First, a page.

I almost always sing them onto a recording device as soon as I can. Anywhere. Anytime. When I’m riding the subway or out on the street walking the dog. Then I head to the piano and find the music on the keyboard and write it out the rhythms and melodies on staff paper. Once it all down and arranged, I usually get help from Steve Hudson to clean up the mistakes I've made here and there. We all need help. We all make mistakes. Anyone who tells you they’ve done it all by themselves is full of shit.

6) What are you practicing/studying/listening to/researching these days?

I'm often listening and practicing music for a gig. But in addition to that, I try to stay focused on the fundamentals. With limited time, I’ll sit for 45 minutes session on a pad shedding rudiments before sitting at the drums. I usually start a session on the drum set soloing and improvising in search of new phrasing and textures. Then I’ll pick up a book and work on a lesson, or a rhythm or exercise. Russ Moy, my first drum teacher encouraged me to always pick up new books and drum videos. It's become habit. I have hundreds of drum instructional books. I’m a student for life. Thanks Russ.

7) What other current and future projects do you have on the go at the moment?

My career as a teaching artist has gained a bit of momentum in recent months as I pivot my focus towards advocacy and leadership. I just completed the Central New York Teaching Artist Training in Auburn, New York. Next month, in July, I’ll be attending the Lincoln Center Summer Forum Teaching Artist Training in New York City followed by a trip to Detroit to participate the Asylum Arts Artist Retreat.

On the music front, I just finished a run of album release shows here in Brooklyn including a taping of BRIC Arts B-Side Series. I'll be doing some playing over the summer with guitarist Oren Neiman as well. More album release shows in the works for the upcoming fall.

8) How do the drums, percussion and overall approach to rhythm factor into your compositions and concept?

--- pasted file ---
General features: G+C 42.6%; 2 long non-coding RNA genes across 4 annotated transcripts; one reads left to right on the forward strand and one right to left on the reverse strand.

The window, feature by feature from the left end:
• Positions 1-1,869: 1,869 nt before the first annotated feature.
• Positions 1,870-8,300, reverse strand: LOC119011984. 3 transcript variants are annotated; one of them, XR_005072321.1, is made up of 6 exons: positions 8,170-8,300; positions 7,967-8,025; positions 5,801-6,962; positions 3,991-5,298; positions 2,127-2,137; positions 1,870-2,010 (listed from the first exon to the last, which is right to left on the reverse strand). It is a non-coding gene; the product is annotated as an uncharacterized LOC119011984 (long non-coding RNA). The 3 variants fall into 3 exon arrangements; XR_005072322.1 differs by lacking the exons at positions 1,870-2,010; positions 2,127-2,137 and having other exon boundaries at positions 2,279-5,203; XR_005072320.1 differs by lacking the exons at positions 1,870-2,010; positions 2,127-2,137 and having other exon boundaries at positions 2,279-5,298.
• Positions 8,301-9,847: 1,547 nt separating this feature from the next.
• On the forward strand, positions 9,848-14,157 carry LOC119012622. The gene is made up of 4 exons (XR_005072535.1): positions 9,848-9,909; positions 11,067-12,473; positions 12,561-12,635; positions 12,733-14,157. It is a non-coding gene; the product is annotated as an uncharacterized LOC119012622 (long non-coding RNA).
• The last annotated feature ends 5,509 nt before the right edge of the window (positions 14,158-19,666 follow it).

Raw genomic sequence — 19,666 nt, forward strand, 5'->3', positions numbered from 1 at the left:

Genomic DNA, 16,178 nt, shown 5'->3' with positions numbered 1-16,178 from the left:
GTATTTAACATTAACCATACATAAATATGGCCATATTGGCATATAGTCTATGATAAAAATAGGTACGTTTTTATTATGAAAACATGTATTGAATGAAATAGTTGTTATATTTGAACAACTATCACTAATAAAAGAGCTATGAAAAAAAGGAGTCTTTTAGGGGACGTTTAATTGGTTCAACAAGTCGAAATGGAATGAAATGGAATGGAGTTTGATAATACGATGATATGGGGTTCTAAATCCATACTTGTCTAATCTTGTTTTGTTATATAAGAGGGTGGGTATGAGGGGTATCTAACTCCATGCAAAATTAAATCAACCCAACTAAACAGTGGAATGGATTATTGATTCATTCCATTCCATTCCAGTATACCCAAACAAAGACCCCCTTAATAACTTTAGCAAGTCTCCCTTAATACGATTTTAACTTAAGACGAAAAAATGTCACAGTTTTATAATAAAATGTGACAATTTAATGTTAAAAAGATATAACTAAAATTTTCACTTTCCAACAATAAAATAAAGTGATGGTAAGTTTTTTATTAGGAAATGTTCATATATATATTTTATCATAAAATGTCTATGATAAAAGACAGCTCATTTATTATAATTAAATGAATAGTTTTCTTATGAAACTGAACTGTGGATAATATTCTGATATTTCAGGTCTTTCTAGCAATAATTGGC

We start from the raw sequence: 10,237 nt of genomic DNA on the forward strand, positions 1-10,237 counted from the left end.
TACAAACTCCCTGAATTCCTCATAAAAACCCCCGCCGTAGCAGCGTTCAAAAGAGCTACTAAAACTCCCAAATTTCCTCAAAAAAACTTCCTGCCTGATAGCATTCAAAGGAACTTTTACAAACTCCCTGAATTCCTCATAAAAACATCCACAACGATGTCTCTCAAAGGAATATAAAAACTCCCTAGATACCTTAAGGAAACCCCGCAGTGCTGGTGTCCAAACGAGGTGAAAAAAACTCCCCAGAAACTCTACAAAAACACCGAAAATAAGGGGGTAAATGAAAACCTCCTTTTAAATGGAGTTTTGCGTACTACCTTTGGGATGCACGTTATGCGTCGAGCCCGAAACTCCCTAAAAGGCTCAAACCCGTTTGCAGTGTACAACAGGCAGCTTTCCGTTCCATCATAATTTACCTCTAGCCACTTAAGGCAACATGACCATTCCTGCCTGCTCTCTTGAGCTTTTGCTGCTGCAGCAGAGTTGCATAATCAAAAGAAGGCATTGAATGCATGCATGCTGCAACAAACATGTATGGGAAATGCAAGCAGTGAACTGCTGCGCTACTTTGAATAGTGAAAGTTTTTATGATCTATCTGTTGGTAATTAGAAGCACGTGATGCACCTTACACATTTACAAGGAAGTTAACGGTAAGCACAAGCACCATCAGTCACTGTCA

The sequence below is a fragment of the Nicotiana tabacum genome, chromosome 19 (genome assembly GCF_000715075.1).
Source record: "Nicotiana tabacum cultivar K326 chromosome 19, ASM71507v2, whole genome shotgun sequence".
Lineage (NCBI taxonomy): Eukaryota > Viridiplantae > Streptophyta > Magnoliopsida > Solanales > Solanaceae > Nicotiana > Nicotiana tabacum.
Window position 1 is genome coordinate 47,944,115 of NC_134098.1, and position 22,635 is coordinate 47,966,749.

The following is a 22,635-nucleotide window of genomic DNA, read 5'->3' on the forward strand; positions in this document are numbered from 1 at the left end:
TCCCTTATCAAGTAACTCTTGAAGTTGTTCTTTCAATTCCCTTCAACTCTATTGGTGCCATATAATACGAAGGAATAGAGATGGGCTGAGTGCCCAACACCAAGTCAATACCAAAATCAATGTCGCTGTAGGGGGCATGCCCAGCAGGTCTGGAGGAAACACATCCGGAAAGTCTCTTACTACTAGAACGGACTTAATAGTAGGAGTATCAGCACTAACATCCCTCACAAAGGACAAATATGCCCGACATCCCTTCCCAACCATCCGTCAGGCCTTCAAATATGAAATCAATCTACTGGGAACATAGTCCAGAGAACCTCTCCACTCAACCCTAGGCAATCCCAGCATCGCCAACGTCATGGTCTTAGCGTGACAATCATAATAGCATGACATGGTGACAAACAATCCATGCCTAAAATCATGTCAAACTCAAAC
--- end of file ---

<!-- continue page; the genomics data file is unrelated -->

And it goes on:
My concept is feel based. Even though you find odd time signatures, it grooves. No gratuity or pretense. I try to make every effort of being honest with myself when it comes to the development of a song or concept. If it’s not working or feels forced, I try not to be too precious about it. I table it because I know the idea will manifest again at the right time in the right way. And like I said before, the melodies and rhythms are born through song first, from the heart. So there is a songlike quality to the album overall.

9) What drummers & percussionists do you consider as influences?

I grew up listening to classic rock like Neil Young, Rush, Santana, The Allman Brothers and The Grateful Dead. Also deep in my DNA, western classical music and opera, which was always playing at my grandfather’s house across the street. Also look to Mahavishnu Orchestra, Medeski Martin and Wood, John Zorn’s Masada, John Coltrane, Miles Davis, Fela Kuti, Ravi Shankar and Steve Reich for inspiration as well.

10) What advice do you have for younger, aspiring jazz musicians and drummers/percussionists?

We all have individual strengths and weaknesses. What may come easy for some comes with struggle for others. Work to improve your practice and help others improve theirs. Always ask for help if you need it and celebrate the success of others. Our successes and our failures are a reflection of the care and neglect in all our relationships. It’s never too late to do a kindness. 

Don’t Make Excuses, Make Art!

Check out David's new album "Overview Effect" on Bandcamp: https://davidfreeman2.bandcamp.com/releases and check out David's full length performance on the BRIC Arts B Side: www.bricartsmedia.org/events-performances/b-side-david-freeman-hosted-david-ellenbogen

Monday, June 18, 2018

Philly's "Tympany Cross"

Check out this original manuscript from Philly Joe Jones circa. 1968 (while living in London, England). These are a series of crossover manoeuvres around the drums that he calls "The Tympany Cross" (undoubtedly inspired by some of his orchestral percussion counterparts):

You might have to decipher his method of documentation and notation, but there is some cool stuff here for sure. I'll have to check, but I wonder if these might also be written down in Vinnie Ruggiero's book as well.